We drove to Braga for our first stop along this day trip from Porto. I wanted to see Bom Jesus do Monte during my visit to Portugal, and since it was on the way to Peneda-Geres National Park, we decided to make a quick stop there first. It was well worth the time!

Side Trip to Braga's Bom Jesus do Monte

Braga Bom Jesus do Monte
Good Jesus of the Mount church in Braga.

 Braga’s Bom Jesus do Monte is a beautiful sight to see early in the morning. There were hardly any other visitors except the ambitious morning runners using its many stairs for their morning workout. The church is open to look inside, and the manicured flowerbeds and landscape surrounding the church are also quite stunning. It is beautiful and worth the quick stop even if you don’t have time to explore the city of Braga.

We worked up quite an appetite after watching the joggers climb the stairs at Bom Jesus do Monte, so we went into Braga to grab a quick breakfast before continuing to Peneda-Gerês National Park.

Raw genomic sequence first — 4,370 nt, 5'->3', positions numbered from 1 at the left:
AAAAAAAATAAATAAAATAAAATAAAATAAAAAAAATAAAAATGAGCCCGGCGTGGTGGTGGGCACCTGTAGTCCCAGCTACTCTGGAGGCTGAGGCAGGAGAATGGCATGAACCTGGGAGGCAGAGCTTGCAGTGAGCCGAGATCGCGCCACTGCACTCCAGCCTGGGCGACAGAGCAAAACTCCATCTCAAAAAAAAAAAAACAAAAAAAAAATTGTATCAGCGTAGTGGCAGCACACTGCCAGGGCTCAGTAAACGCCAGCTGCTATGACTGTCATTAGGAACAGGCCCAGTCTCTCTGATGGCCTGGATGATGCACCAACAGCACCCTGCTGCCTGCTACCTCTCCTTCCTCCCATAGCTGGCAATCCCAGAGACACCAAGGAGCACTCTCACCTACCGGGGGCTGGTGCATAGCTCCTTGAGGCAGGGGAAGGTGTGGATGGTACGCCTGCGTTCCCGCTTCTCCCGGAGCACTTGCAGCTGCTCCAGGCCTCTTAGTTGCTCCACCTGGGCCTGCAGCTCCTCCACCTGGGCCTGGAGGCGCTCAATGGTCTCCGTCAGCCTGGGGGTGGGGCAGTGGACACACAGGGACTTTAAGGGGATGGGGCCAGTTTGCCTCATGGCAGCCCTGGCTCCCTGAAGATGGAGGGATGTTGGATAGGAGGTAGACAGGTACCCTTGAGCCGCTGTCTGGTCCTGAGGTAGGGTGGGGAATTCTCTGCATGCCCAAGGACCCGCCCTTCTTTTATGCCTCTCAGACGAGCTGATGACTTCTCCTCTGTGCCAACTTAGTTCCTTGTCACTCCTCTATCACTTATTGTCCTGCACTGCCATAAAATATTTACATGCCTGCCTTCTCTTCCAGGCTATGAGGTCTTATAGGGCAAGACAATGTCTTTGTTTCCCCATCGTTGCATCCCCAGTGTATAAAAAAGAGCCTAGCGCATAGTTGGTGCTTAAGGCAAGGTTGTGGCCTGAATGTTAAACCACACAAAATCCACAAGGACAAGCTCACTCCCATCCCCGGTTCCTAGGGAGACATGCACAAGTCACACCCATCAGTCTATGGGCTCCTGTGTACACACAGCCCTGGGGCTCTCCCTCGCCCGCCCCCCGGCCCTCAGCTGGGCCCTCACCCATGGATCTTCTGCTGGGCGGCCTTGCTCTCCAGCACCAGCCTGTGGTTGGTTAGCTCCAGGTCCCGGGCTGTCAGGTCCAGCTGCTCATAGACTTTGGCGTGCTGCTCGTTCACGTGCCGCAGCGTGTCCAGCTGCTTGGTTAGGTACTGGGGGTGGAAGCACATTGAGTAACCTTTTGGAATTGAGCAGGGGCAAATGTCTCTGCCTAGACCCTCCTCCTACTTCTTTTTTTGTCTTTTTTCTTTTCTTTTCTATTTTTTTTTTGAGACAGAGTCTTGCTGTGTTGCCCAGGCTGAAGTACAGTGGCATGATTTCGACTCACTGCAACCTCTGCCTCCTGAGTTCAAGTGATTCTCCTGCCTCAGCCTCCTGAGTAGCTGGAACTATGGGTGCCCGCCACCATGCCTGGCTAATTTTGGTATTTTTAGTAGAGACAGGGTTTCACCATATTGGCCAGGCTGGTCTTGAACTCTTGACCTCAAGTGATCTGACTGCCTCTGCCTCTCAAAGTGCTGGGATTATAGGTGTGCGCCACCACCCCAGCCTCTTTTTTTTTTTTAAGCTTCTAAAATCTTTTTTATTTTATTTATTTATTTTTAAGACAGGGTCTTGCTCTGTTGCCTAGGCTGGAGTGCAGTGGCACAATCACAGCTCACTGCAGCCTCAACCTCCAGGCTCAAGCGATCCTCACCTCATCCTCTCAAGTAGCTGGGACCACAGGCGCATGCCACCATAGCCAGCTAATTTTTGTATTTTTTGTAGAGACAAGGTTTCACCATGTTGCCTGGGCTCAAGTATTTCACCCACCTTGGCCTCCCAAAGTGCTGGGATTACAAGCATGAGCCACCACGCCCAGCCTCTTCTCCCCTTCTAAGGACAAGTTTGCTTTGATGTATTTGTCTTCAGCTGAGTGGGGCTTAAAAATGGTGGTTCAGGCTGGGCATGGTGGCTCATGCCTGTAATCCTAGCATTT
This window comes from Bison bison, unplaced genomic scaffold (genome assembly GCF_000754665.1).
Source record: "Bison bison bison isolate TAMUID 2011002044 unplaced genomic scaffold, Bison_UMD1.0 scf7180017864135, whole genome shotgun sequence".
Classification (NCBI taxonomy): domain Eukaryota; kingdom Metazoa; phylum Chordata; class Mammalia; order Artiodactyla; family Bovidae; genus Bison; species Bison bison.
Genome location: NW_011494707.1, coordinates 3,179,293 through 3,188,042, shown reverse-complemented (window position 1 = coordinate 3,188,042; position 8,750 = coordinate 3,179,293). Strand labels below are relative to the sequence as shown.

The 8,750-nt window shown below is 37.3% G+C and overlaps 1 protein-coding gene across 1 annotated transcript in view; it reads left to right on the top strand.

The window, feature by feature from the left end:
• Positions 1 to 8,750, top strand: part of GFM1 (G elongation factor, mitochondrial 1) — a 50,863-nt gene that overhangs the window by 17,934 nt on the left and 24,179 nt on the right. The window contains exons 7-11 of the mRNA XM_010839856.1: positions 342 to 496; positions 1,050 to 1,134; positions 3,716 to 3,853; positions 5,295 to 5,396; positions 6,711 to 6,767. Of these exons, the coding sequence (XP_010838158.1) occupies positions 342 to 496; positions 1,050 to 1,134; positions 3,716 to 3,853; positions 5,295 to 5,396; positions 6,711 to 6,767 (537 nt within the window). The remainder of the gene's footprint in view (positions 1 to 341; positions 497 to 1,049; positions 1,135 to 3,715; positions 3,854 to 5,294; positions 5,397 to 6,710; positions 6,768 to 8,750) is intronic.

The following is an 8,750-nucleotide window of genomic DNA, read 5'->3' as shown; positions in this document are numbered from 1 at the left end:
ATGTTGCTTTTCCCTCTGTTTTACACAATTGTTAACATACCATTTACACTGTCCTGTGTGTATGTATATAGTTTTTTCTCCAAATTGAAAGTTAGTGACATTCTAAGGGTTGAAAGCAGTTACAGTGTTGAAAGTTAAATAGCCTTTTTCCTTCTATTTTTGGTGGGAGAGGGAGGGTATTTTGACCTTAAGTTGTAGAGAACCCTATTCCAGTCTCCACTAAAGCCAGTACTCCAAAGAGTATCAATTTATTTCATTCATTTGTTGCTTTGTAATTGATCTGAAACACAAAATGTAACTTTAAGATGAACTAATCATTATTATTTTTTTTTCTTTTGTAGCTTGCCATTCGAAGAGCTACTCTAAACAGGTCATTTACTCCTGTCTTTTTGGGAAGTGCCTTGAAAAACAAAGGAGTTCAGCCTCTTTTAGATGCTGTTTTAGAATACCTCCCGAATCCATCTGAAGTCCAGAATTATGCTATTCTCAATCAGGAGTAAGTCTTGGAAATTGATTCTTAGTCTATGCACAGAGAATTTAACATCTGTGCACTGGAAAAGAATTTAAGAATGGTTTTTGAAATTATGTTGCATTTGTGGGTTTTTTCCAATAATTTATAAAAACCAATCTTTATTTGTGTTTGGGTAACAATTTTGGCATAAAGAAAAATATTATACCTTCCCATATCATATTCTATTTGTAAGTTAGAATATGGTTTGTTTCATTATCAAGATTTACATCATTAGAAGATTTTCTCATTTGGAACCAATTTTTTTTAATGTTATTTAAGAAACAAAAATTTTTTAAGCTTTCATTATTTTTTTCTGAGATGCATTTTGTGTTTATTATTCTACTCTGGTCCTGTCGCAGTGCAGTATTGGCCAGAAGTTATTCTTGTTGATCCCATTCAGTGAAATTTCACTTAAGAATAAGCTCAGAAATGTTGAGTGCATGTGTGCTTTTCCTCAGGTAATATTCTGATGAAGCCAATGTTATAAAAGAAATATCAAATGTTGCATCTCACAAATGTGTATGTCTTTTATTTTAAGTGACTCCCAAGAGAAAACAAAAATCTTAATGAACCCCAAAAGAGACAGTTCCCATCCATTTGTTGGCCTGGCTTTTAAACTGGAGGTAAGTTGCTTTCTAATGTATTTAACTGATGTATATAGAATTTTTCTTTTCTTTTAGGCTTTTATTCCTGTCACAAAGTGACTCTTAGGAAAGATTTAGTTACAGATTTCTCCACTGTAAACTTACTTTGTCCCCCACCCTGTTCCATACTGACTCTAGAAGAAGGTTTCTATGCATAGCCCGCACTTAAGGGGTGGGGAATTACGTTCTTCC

Covide, Portugal: Our Entrypoint to Peneda-Gerês National Park

town of Covide Portugal
Outside the town of Covide, Portugal. This is an entrypoint for Peneda-Geres National Park.

Our route took us through the town of Covide, we found this ironically amusing, and I took this photo as we left the city limits shortly before you entered the Peneda-Gerês National Park park boundary. 

A little further up the road, we came across a goat herder. Little did we know, but we would reencounter his goats just a bit further into our drive inside the national park. I love goats! They are some of the funniest creatures! I joke with my husband that someday we will have a farm, raise goats, and make goat cheese. It’s unlikely to happen but fun to consider. I do love goat cheese…

Covide is also the starting point for the very popular Calcedónia Trail in Peneda-Geres National Park. 

Entering Peneda-Gerês National Park

driving in Peneda-Geres National Park
Driving inside Peneda-Geres looking down toward the town of Covide, Portugal.

Soon after entering Peneda-Gerês National Park, the road begins to climb upward and narrows into a narrow road with possibly enough space for two small cars to pass. Thankfully, we did not see any vehicles along this section.

It is a beautiful drive as the road climbs above the town of Covide below, and we begin to see expansive views of large rocky formations, trees, shrubs, and even lakes below. I breathe in the fresh air and smile. It is nice to be in nature. I love the city, but I also love and need these breaks in nature to replenish my spirit.